In Colombia, state and para-state extermination replaces the market and “contractual relations” in effecting economic transactions. The unequal relations between a militarist state and popular civil society movements has been the principal impediment to a transition from an oligarchical political regime to a pluralistic representative democratic electoral system.

Colombia combines 19th century forms of elite representation with highly developed 21st century means of military repression: a case of combined and uneven development. As a result we find ‘unbalanced growth’; an overdeveloped military, police, paramilitary apparatus and underdeveloped social and political institutions willing and capably of engaging in negotiations through reciprocity and compromises within a civic framework.

The state culture of “permanent war” undermines the conditions of trust and reciprocity and raises unacceptable risks to any social and political interlocutors.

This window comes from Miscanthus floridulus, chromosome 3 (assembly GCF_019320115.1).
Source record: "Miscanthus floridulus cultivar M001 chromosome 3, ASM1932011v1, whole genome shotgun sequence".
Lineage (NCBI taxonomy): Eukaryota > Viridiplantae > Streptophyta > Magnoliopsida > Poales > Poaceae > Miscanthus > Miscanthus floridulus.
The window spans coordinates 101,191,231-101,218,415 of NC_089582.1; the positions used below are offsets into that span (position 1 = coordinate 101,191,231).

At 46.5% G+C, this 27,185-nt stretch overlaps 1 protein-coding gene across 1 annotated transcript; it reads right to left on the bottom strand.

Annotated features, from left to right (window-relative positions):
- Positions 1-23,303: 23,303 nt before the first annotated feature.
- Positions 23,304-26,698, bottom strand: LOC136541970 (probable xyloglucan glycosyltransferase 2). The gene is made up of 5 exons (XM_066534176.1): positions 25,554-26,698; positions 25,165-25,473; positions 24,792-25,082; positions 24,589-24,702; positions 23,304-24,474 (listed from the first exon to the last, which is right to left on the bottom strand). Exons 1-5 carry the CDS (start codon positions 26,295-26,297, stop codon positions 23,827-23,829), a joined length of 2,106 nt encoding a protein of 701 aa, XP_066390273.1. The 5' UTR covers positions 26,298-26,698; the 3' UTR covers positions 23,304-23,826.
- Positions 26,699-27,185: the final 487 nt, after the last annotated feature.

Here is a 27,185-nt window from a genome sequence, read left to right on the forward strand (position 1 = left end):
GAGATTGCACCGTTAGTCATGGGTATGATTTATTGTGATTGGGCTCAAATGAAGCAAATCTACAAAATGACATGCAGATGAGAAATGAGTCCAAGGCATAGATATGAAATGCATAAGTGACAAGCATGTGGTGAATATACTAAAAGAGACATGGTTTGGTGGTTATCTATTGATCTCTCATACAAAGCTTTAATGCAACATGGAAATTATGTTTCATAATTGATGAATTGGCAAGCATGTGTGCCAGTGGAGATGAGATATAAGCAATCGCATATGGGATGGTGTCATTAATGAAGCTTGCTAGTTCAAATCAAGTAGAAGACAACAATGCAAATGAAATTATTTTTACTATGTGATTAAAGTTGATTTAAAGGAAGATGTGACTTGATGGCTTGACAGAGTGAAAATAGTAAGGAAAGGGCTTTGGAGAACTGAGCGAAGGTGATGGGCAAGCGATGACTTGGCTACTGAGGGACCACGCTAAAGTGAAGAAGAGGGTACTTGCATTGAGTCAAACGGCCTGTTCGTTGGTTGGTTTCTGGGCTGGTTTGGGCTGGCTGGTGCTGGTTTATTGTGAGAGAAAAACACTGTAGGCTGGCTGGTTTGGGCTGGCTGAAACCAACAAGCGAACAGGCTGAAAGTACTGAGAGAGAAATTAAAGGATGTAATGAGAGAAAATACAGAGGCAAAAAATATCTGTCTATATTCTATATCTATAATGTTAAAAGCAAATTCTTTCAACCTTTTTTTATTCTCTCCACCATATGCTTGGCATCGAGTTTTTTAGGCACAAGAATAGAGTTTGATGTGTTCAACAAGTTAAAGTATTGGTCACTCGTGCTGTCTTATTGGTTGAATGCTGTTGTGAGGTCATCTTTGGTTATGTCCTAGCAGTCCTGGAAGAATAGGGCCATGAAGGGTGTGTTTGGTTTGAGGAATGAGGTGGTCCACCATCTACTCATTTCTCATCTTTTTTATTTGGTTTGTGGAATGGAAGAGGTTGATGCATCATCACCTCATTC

Within the militarized state – especially because of its deep-rooted links to regional US military institutions – only “negotiations” which reinforce the current socio-economic order and political institutional arrangement are acceptable. Even recognized “peace mediators” engage in one-sided “negotiations” demanding unilateral concessions from insurgents and rarely make demands for reciprocal concessions from the State.

Most Latin American countries which have gone through a transition from dictatorial rule to electoral politics have respected opponents; only Colombia has murdered the entire political leadership and activists – from the Patriotic Union – who converted from armed to electoral struggle. No other Latin American (or European or Asian) opposition has experience the state violence inflicted on the Union Patriotica (UP): the murder of 5,000 activists including Presidential and Congressional candidates.